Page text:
Working night shifts does not increase the risk of breast cancer, according to a major new analysis by UK researchers who hope their findings will provide reassurance to female employees such as nurses.
The 10-year study of more than 100,000 women by the Institute for Cancer Research in London found no clear evidence that working nights increased a woman’s chance of developing the disease.
The findings, published today in the British Journal of Cancer, come as global evidence on night shift work and cancer – including breast cancer risk – is set to be reviewed by the International Agency for Research on Cancer (IRAC) this summer.
For decades, it has been suggested that night shift work may increase a woman’s breast cancer risk and in 2007 IRAC concluded that disruption to the body clock caused by working nights was “probably carcinogenic”.
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However, recent studies, including a 2016 meta-analysis of research evidence, have suggested there may be no impact on breast cancer risk after all.
The new study, funded by the charity Breast Cancer Now, is based on data from 102,869 women who were followed up over 9.5 years, on average, to identify who went on to develop breast cancer.
Researchers gathered a wide range of information about the job histories and working patterns of the women, who had all signed up to take part in the Breast Cancer Now Generations Study.
Of the study group, 17.5% – nearly 18,000 women – reported being a night shift worker in the past 10 years.
The researchers also gathered information on a range of known breast cancer risk factors, including obesity, levels of physical activity, alcohol consumption and family history.
“We hope these findings will help reassure the hundreds of thousands of women working night shifts”
In all, 2,059 out of the 102,869 women went on to develop breast cancer, but the study found no overall link between night shift work and the likelihood of this happening.
The study authors also found no significant difference in risk in relation to the type of night shift work, the age at which women started working nights or whether night shift work was started before or after their first pregnancy.
There was a statistically significant link with average hours worked per week, but no association between any other variables.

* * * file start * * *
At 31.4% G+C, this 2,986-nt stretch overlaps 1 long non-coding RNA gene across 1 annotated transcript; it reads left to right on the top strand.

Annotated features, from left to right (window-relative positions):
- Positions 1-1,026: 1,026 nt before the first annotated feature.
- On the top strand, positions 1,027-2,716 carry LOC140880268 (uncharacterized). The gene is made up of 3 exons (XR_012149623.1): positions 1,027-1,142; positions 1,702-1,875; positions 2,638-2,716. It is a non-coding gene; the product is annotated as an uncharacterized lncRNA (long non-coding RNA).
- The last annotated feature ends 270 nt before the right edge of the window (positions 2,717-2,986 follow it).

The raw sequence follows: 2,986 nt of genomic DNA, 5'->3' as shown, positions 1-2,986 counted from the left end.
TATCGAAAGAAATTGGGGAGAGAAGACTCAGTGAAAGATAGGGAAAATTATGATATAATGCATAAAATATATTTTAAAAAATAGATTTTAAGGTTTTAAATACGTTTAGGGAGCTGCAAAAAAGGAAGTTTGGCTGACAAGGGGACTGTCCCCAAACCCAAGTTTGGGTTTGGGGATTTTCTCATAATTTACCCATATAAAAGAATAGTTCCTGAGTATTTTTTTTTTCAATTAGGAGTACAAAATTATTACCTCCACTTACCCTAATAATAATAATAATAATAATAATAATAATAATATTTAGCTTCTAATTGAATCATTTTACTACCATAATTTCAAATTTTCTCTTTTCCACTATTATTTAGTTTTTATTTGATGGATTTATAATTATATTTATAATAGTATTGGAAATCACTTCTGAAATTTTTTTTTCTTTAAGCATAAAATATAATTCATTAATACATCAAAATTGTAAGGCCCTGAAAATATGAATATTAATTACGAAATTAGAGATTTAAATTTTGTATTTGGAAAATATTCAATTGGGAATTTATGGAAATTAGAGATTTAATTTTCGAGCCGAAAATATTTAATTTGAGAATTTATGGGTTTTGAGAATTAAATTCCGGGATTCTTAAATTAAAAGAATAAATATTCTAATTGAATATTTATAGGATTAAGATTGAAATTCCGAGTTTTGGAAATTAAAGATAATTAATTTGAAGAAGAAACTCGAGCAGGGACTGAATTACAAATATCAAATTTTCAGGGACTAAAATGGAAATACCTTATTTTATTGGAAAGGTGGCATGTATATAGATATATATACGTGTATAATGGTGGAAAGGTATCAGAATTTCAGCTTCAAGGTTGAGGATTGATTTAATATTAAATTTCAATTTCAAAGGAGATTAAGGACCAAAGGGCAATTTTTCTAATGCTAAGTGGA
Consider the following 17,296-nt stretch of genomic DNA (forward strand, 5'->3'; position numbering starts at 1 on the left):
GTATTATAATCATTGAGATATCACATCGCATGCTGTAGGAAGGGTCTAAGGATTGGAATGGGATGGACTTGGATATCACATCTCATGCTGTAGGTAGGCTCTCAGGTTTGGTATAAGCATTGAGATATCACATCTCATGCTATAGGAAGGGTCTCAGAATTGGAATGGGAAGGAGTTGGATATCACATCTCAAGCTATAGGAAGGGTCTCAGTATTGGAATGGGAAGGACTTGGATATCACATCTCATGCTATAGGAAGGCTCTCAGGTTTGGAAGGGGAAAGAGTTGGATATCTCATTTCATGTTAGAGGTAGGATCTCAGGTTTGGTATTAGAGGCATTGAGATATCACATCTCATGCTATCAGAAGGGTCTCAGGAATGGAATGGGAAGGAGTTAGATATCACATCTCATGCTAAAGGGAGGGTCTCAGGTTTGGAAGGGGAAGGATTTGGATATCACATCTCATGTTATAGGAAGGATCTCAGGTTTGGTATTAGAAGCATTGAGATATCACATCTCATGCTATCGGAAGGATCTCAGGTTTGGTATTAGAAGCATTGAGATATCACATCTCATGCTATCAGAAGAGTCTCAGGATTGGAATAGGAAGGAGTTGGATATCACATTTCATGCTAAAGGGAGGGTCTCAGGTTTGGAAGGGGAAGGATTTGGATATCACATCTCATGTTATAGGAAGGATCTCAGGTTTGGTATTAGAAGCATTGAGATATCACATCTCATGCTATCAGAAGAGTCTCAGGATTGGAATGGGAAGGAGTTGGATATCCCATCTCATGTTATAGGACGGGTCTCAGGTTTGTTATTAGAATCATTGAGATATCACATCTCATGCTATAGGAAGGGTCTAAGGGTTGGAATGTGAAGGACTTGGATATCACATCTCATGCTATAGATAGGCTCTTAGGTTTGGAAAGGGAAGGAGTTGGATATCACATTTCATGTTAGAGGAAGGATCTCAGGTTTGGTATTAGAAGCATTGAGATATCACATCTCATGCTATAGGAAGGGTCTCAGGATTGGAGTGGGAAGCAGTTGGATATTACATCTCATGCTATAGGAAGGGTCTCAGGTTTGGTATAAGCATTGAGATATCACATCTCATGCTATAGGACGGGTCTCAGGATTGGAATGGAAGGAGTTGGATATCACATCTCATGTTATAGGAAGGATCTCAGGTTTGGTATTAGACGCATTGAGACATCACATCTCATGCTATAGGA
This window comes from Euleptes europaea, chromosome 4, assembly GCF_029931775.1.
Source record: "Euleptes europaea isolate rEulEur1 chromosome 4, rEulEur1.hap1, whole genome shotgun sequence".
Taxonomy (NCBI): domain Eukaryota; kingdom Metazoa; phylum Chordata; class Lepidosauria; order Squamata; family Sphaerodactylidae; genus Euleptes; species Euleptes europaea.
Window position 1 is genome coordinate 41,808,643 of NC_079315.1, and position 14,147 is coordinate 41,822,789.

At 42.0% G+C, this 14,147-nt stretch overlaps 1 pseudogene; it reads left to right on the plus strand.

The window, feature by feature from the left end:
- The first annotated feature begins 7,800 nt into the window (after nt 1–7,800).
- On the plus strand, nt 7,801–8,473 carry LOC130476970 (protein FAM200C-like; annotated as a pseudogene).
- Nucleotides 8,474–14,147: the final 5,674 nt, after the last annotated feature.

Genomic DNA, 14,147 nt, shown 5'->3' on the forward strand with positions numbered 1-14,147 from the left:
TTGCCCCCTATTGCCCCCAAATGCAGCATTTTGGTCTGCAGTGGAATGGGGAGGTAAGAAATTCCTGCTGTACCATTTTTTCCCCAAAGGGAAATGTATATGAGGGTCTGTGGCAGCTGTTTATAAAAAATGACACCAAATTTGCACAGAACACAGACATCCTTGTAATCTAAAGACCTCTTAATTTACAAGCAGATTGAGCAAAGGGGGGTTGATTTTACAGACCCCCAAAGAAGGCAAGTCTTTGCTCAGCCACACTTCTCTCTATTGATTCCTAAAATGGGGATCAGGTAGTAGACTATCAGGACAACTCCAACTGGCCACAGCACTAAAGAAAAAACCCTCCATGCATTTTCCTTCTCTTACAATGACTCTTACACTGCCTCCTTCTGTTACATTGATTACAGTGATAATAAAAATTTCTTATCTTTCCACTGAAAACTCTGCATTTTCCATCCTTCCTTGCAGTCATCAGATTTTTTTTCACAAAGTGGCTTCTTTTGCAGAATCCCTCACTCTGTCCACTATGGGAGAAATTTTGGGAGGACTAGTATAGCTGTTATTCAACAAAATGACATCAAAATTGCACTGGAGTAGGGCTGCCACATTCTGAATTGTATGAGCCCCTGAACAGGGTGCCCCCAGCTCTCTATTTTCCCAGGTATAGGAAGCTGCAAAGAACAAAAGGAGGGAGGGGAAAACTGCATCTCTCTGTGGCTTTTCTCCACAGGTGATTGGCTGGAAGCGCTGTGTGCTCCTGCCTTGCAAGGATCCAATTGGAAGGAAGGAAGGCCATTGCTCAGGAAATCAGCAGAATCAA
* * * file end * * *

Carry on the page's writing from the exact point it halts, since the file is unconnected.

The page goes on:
The researchers said the finding on hours per week alone was not supported by previous evidence or any proposed biological explanation.
It has been suggested that a possible link between shift work and increased breast cancer risk could be explained by exposure to light at night disrupting the body’s internal clock.
This could cause suppression of the sleep hormone melatonin and raise oestrogen levels in the body.
However, another recent analysis by the same authors concluded that exposure to light at night while sleeping does not increase a woman’s risk of developing breast cancer.
“In our new study, we found no overall link between women having done night shift work in the last 10 years and their risk of breast cancer – regardless of the different types of work they did involving night shifts, and the age at which they started such work,” said study co-author Michael Jones.
“Although night shifts may have other effects on people’s health, and we still don’t know the effect of a person’s body clock being disturbed for very long periods of time, it is reassuring to see more evidence suggesting that night shifts are not linked with a higher risk of breast cancer,” he added.
Baroness Delyth Morgan, chief executive of Breast Cancer Now, hoped the findings would indeed reassure the many female employees who currently work nights.
Baroness Delyth Morgan
She said: “We hope these findings will help reassure the hundreds of thousands of women working night shifts that it’s unlikely their job patterns are increasing their risk of breast cancer.
“This question has been widely debated in recent decades and has understandably caused concern, and it’s encouraging that the evidence now suggests night shift work has no impact on breast cancer risk,” she said.
She stressed that breast cancer risk was affected by a combination of factors, including genetics and lifestyle, but there was “never one single cause of the disease”.
“With many contributing factors, it’s vital we support more women to do what they can to help shift the odds in their favour,” she added.
This included maintaining a healthy weight, keeping physically active and drinking less alcohol.